It's the time of year where I tuck the girls in for their winter down time. That means one last inspection of each hive to make sure everything looks okay and there's enough food for the winter. Putting in bottom boards, assuring adequate ventilation by propping up the cover, and adding insulation around the top bar. I don't insulate the Langstroth hives.

During the last inspection I noticed two hives had bees that appeared to have deformed wing virus. I was surprised because I had tested for varroa and had low mite counts in all the hives. I treated both immediately. Well, as immediate as you can when your internet order hasn't shipped after a week, and the somewhat "local" shop isn't open on weekends. Fortunately October weather was warmer than usual so Mite Away Quick Strips could be used that late in the season.

Young bee with deformed wings.

Mite Away seemed to work well. A month after treatment all seemed active, had new brood taking orientation flights, and were no longer showing signs of DWV. I'll only know if was too late once I see how they fair over the winter.

Only the top bar seems light on stores so I've made a frame to feed fondant. With each building project I set out with the best of intentions. I pore over plans and evaluate materials like a fine furniture builder. By completion I'm more like a first grader gluing together popsicle sticks. This finished product is somewhere in between. It's a good fit for the hive, holds a lot of fondant, and may last several years if treated well. One of those times where if others didn't know the original plan they wouldn't know it was messed up!

The assembled frame ready for fondant.

After assembly I prepared a fondant recipe and spread it in the frame. I turned a baking sheet over, covered it with wax paper, and laid the frame on it to provide a flush surface for filling. This was my first experience making fondant for bees. My only suggestion is don't over whip. I did and it hardened fast. Nothing that a bread knife couldn't trim!

Finished frame with hardware mesh stapled in place to prevent the fondant from falling out.

I feel somewhat lost now that the cold weather is here. Time to focus on other projects in the off months. Purchase new boxes and frames during black Friday sales, plan to assemble them when the weather is too cold for any outdoor fun, and prep for Santa's deliveries that are bee related. Plus there's the chance to use my beeswax and honey to make "stuff."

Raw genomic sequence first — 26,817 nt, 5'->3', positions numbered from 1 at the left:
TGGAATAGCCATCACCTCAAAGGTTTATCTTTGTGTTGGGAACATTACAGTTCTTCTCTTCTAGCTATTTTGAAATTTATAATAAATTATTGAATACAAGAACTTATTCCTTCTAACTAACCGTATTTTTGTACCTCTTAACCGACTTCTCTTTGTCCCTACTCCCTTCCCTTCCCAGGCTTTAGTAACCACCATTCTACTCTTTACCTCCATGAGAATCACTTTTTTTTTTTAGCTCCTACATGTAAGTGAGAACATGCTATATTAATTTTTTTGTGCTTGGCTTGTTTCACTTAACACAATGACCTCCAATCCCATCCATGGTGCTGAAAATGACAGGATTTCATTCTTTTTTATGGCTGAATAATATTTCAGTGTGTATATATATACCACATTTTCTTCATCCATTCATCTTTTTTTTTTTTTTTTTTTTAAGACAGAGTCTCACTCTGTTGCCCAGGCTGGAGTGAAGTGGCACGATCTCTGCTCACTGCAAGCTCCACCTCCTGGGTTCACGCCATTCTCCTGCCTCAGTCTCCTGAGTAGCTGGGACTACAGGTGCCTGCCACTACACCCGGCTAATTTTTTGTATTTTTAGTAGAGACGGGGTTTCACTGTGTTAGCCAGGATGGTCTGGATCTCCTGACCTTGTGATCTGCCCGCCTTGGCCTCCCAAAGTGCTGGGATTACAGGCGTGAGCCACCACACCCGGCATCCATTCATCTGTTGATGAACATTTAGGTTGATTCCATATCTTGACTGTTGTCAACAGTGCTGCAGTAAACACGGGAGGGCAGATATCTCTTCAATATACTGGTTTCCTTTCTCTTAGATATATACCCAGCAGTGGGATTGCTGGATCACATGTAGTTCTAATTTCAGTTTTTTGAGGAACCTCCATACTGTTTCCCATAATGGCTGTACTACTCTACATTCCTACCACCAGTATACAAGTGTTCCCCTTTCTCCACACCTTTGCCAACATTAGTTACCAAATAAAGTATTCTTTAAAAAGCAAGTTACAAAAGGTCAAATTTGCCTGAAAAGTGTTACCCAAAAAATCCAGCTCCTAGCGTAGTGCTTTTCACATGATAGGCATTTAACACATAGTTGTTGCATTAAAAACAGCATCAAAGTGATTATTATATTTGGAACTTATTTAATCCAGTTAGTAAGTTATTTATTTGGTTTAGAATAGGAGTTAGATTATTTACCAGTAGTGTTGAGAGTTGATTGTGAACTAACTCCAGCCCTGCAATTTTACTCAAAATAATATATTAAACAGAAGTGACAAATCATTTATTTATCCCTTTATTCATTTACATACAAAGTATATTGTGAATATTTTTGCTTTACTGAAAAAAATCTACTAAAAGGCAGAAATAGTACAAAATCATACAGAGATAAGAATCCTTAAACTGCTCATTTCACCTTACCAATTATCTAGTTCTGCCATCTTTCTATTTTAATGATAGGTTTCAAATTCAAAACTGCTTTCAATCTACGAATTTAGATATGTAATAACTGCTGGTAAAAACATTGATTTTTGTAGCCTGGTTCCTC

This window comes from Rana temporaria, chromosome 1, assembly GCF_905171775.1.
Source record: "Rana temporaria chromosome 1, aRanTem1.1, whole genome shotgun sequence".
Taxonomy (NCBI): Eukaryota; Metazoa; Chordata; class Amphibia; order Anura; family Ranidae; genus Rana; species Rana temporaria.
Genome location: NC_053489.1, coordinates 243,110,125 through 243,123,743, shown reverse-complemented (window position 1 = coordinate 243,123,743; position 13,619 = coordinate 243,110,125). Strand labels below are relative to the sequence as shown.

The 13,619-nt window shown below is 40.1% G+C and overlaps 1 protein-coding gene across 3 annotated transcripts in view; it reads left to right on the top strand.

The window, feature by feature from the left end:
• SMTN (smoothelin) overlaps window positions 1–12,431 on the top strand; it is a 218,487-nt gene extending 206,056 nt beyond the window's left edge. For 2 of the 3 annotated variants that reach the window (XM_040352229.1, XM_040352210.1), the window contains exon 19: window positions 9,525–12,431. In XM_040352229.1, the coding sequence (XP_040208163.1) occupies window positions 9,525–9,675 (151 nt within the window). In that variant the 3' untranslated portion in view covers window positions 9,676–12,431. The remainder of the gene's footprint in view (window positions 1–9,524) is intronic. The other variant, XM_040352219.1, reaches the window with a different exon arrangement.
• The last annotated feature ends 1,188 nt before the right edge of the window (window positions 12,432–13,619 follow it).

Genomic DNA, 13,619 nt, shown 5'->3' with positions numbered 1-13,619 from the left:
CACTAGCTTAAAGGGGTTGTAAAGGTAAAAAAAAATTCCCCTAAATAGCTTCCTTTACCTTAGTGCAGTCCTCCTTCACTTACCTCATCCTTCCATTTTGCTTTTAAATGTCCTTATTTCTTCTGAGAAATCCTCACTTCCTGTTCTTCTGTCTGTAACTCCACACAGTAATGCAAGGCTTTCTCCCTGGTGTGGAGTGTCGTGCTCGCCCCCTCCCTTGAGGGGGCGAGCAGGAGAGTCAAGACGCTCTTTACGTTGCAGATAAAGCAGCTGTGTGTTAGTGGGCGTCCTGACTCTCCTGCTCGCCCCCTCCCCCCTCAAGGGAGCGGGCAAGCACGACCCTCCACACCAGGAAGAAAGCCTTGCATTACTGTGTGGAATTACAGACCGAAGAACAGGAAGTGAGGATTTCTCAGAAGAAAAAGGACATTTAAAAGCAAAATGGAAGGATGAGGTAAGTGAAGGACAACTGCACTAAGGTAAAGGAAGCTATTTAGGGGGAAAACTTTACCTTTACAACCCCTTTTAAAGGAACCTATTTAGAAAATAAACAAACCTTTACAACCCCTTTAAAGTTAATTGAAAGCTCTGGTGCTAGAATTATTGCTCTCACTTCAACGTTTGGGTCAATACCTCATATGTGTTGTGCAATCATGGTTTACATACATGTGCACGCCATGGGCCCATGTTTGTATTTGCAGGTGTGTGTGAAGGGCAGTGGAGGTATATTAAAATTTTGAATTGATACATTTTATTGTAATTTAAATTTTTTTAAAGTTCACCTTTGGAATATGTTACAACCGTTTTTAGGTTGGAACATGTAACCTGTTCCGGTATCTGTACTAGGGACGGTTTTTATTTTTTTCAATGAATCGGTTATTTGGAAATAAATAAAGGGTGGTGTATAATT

Sunday, November 6, 2016

Top Bar Cross Combing And A Better Experience Repairing

You may remember my previous post about my experience with broken top bar combs and repair using string to tie the comb up for the bees to reattach. It was successful even if somewhat difficult and tedious for one person. So when I found cross combing after a growth spurt I scoured the internet for other options.

Thank goodness for people that share information! I found The Garden Academy's instructions about rescue frames here Talk about a great idea!

There were four bars that had been cross combed together on one end. A couple inches of curve at the end that moved over to the next bar. Plus another bar with double comb attached. When trying to remove one bar two other would either move with it or comb would break off of two in chunks.

Comb built to the side of the bar, and breaking off where 
it attached to the bar next to it.

I had to improvise based on the hardware mesh I could find locally, and used 1/2"x1/2". For the hooks that slid in I cut out the last row of cross wire so it would be 1" long to insert into the comb.

Since most know patience isn't one of my virtues, there was a slight modification of the above referenced rescue frames. Mainly I didn't score the edges of my bars. Not only because of lack of time/patience/tools, I also planned to not leave the metal pieces in the hive. The result was a slight gap between bars. Not wanting other critters to use that as an entrance I sealed it up with duct tape. Ripping duct tape in beekeeping gloves........don't do it if you don't have too. The up side was anything that did try to enter was stuck to the tape. I won't embarrass myself by sharing a picture of what it looked like after it was taped shut.

A few bars in place after attaching the mesh.

Fast forward two weeks and I have SUCCESS. Beautiful straight comb attached firmly to bars. I removed most of the wire. One was still in progress and another was too embedded to remove without additional tools. I returned for both the following week. You can see in the first picture how some wax came out with the wire. The second picture is a new bar with straight comb that was started after the rescue frames were used.

Removing the wire after a few weeks. Some wax and honey came with it but the girls made repairs quickly.

Straight comb built on the middle of the bar!

Sunday, September 4, 2016

Dog Days and Honey Bees

The weather continues its stray from the norm with the dog days of summer arriving early and lasting most of July. August offered a break from the heat with fluctuating temps. The girls worked hard through it. They were on the front porch fanning air into the hives during the day then even more piled out to beard during the evening. During the hot weather I learned top bars slow down comb building when it's really hot. They're picking back up as the nights get cooler.